dealignment
The movement of voters away from the major political parties; a decline in party identification and affiliation. In American politics, the increasing number of Independents is an example of dealignment.
realignment
The movement of voters from one party to the other, thereby altering which party is dominant. Realignment coincides with the destruction of an existing majority-coalition and the emergence of a new majority-coalition. In the United States, this has tended to occur roughly every 30 years. Note: there has been no long-term realignment in American politics since 1968 when Richard Nixon's "Southern Strategy" began to court southern Democrats.
divided government
This is a descriptive term. The government is "divided" whenever the presidency is controlled by one party while the other party controls at least one chamber of Congress.
unified government
This is a descriptive term. The government is "unified" whenever one party controls both the presidency and Congress.
Federalists
America's first political party. The Federalists supported a strong national government that would encourage manufacturing and financial development.
Democratic-Republicans
America's first opposition (minority) party. Also referred to as Jeffersonian Republicans. They had their roots in the Anti-Federalist concern for preserving state power against the growth of federal power. They also favored agriculture over finance and France over Great Britain. They became the dominant, majority party beginning in 1800.
Democratic Party
America's first mass political party organized at the local, state, and federal level. Founded in 1828, it is the oldest political party in the world today. The Democratic Party emerged out of the Democratic-Republican Party. It supported expanding the right to vote and expanding the institution of slavery.
Whig Party
Opposition party during the 1830s, 1840s, and 1850s. Eventually split over the issue of slavery.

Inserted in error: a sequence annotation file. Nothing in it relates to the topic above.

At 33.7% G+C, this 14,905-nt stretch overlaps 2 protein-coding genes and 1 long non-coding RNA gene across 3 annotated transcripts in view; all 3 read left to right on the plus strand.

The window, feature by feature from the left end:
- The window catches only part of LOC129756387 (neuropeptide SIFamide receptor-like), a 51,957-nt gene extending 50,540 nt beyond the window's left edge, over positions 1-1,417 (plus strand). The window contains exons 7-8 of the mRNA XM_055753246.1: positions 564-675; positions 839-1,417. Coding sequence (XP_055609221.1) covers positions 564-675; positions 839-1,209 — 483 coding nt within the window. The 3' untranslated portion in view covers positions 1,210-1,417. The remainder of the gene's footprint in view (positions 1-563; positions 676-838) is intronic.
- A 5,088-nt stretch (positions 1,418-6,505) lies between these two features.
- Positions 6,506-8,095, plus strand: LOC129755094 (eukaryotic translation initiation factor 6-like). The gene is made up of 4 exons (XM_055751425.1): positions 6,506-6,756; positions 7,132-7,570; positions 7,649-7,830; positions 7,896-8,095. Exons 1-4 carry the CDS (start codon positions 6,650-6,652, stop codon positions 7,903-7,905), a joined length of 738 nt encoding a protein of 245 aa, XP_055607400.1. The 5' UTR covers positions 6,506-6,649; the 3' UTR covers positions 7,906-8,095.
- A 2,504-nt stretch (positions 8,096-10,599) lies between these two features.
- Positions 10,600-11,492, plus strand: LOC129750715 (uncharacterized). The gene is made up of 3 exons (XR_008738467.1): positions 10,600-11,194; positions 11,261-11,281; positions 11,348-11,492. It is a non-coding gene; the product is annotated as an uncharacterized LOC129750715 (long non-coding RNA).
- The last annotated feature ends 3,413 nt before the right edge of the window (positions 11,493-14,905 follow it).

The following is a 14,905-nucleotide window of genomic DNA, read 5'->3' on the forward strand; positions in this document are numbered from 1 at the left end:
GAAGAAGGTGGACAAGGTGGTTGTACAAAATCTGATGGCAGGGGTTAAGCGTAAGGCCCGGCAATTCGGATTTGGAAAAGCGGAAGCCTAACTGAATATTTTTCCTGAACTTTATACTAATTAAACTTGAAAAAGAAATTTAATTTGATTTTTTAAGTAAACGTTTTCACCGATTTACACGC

Republican Party
Founded as anti-slavery party in 1850s that first came to power in 1860. The election of Abraham Lincoln, the first Republican president, prompted the secession of many Southern states fearful that slavery would limited, regulated, or abolished. The Republican Party would remain the dominant, majority party until 1928, while the Democratic Party remained essentially a southern party (Solid Democratic South) until the 1960s and the Civil Rights Movement.
third parties
Parties that organize to compete against the two major political parties. In the United States, the design of the electoral system makes it very difficult for third parties to win elections. They can, however, influence the party platform of major parties by generating support for new policies. (Ex: Libertarian Party influences Republican economic policy, Green Party influences Democratic environmental policy).
Tea Party (Freedom Caucus)
The Tea Party is not actually a third party, but a faction (caucus) within the Republican Party. It arose in 2010 in opposition to George W. Bush's Wall Street bank bailout and Barack Obama's health care reform. The Tea Party believes that many Republicans are too moderate and that the party needs to elect more conservatives. Elected officials that are members of the Freedom Caucus are the most conservative in Congress and focus mainly on fiscal and budget issues (reducing national debt, entitlement spending, etc.).